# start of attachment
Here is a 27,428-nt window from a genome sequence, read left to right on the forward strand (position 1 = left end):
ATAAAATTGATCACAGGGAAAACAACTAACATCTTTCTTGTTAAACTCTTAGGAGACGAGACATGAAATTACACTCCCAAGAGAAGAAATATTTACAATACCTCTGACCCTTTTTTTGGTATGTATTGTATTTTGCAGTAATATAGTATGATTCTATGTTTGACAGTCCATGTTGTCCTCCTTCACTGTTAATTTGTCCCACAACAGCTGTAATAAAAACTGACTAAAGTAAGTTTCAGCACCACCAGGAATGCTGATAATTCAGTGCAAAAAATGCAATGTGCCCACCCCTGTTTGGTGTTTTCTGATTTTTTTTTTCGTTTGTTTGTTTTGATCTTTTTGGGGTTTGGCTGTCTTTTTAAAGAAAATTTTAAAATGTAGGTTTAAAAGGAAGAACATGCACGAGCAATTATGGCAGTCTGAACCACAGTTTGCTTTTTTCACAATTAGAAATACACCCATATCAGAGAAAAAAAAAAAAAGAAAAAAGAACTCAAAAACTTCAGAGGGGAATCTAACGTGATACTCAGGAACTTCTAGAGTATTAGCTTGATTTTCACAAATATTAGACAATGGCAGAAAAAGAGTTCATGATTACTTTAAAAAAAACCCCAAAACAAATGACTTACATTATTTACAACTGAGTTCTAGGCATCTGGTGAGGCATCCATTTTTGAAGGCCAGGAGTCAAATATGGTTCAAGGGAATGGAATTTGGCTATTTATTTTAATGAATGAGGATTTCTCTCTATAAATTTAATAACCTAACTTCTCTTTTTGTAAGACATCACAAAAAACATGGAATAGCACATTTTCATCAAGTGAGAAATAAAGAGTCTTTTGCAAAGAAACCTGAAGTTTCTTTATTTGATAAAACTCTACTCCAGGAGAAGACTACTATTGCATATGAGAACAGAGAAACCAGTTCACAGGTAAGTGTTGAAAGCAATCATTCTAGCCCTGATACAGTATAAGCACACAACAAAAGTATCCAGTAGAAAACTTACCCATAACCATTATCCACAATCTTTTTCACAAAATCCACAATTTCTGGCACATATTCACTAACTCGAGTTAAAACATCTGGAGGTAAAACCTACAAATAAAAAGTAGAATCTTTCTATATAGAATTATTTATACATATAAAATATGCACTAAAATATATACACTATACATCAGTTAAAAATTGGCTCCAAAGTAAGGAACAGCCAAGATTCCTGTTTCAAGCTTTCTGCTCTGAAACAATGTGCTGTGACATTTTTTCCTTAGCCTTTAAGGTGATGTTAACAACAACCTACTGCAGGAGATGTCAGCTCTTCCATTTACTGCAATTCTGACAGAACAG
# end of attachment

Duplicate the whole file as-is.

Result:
Here is a 27,428-nt window from a genome sequence, read left to right on the forward strand (position 1 = left end):
ATAAAATTGATCACAGGGAAAACAACTAACATCTTTCTTGTTAAACTCTTAGGAGACGAGACATGAAATTACACTCCCAAGAGAAGAAATATTTACAATACCTCTGACCCTTTTTTTGGTATGTATTGTATTTTGCAGTAATATAGTATGATTCTATGTTTGACAGTCCATGTTGTCCTCCTTCACTGTTAATTTGTCCCACAACAGCTGTAATAAAAACTGACTAAAGTAAGTTTCAGCACCACCAGGAATGCTGATAATTCAGTGCAAAAAATGCAATGTGCCCACCCCTGTTTGGTGTTTTCTGATTTTTTTTTTCGTTTGTTTGTTTTGATCTTTTTGGGGTTTGGCTGTCTTTTTAAAGAAAATTTTAAAATGTAGGTTTAAAAGGAAGAACATGCACGAGCAATTATGGCAGTCTGAACCACAGTTTGCTTTTTTCACAATTAGAAATACACCCATATCAGAGAAAAAAAAAAAAAGAAAAAAGAACTCAAAAACTTCAGAGGGGAATCTAACGTGATACTCAGGAACTTCTAGAGTATTAGCTTGATTTTCACAAATATTAGACAATGGCAGAAAAAGAGTTCATGATTACTTTAAAAAAAACCCCAAAACAAATGACTTACATTATTTACAACTGAGTTCTAGGCATCTGGTGAGGCATCCATTTTTGAAGGCCAGGAGTCAAATATGGTTCAAGGGAATGGAATTTGGCTATTTATTTTAATGAATGAGGATTTCTCTCTATAAATTTAATAACCTAACTTCTCTTTTTGTAAGACATCACAAAAAACATGGAATAGCACATTTTCATCAAGTGAGAAATAAAGAGTCTTTTGCAAAGAAACCTGAAGTTTCTTTATTTGATAAAACTCTACTCCAGGAGAAGACTACTATTGCATATGAGAACAGAGAAACCAGTTCACAGGTAAGTGTTGAAAGCAATCATTCTAGCCCTGATACAGTATAAGCACACAACAAAAGTATCCAGTAGAAAACTTACCCATAACCATTATCCACAATCTTTTTCACAAAATCCACAATTTCTGGCACATATTCACTAACTCGAGTTAAAACATCTGGAGGTAAAACCTACAAATAAAAAGTAGAATCTTTCTATATAGAATTATTTATACATATAAAATATGCACTAAAATATATACACTATACATCAGTTAAAAATTGGCTCCAAAGTAAGGAACAGCCAAGATTCCTGTTTCAAGCTTTCTGCTCTGAAACAATGTGCTGTGACATTTTTTCCTTAGCCTTTAAGGTGATGTTAACAACAACCTACTGCAGGAGATGTCAGCTCTTCCATTTACTGCAATTCTGACAGAACAG